“There is no place in our delivery system for those who don’t perform. If there is a need for us to create a pool to place teachers and officers who don’t perform, we will do so,” he said.I've written earlier on how there has to be penalties for officers to be "punished" for taking actions detrimental to national interests. The main reason for that is really to deter other wayward officers from doing the same. Hence it is a good that that the Minister has come up with this statement. The question then is, is it sufficient to work?
There are two "critical success factors" for such a policy. Firstly, the punishment must be a sufficient deterrent to other potential wrong-doers from committing the same offences. Secondly, there must be clear guidelines on what constitute such offences against national unity and national education interests.
So is placing officers and teachers in a "pool of doom", as damning as it is made out to be?
Datuk Seri Hishammuddin stated that "[i]n our system, it is hard to fire someone. If I can’t sack them, they can stay in the pool until they retire." Now, will such a statement send fears down those who are prone to deviate from the objectives of our national education system?
First of all, it's an outright admission that there is practically nothing the Government can do to "remove" him from service.
Next he assured them that they can stay gainfully and economically employed, even if they are found guilty of breaching the interest of the nation. From this angle, the pool can hardly be labelled one of "gloom", isn't it? These guys will be able to live out the rest of their careers without the necessary responsibilities, and yet continue to collect their paychecks. I'm not even sure if that isn't actually an incentive for these officers and teachers to ensure that the blueprint doesn't get implemented!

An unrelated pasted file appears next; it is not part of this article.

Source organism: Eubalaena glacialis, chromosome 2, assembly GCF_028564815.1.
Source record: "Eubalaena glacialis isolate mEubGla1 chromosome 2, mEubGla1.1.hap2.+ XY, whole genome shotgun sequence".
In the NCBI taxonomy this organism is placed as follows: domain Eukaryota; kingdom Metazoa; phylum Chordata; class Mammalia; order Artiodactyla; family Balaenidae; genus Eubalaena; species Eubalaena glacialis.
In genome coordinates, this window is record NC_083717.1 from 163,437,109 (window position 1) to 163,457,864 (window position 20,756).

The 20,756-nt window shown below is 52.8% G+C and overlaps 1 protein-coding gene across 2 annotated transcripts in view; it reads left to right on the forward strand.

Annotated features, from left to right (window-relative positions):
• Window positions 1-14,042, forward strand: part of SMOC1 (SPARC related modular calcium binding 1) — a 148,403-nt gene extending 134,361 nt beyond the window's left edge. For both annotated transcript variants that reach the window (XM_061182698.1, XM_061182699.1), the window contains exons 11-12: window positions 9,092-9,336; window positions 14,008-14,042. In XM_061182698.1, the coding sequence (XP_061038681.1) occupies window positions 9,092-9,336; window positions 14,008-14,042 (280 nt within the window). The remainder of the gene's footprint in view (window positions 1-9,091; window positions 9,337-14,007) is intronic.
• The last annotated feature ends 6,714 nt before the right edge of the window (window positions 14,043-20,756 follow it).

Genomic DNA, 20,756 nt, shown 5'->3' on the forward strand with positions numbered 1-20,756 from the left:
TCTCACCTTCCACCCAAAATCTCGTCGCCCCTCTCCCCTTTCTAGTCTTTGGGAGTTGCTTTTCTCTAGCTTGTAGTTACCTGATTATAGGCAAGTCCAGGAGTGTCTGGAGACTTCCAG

This issue is clearly compounded and perpetuated by the fact that the teaching and civil service have become the dumping ground for the less employable graduates being churned out by our education system.
The second critical success factor is to have a clear and distinct guideline for these teachers and officers as to what is "can do", and what is "out of bounds". I've taken some time to read through the National Education Blueprint, particularly the key chapter on "Strengthening National Schools". Kian Ming has written recently on "national schools and national unity", and I plan to write one on "strengthening national schools".
But suffice it for me to say for now, that there are major gaps in the plan to strengthen national schools, despite national unity being one of the key thrusts of the blueprint. There was no mention of the critical issue of principals converting national into religious school wannabes. There was no mention of the need to strictly enforce a no-quota policy in national schools - after all, the top bumiputera students would have been sent to MRSM boarding schools.
Without such clear guidelines for the education officers and teachers, it can hardly be expected that they will necessarily implement policies in the interest of national unity and education system?
It is great that the Minister of Education recognises the need to whip his department officers and the teaching profession into shape. However, the "whipping" mechanism certainly still needs plenty of work to be truly effective.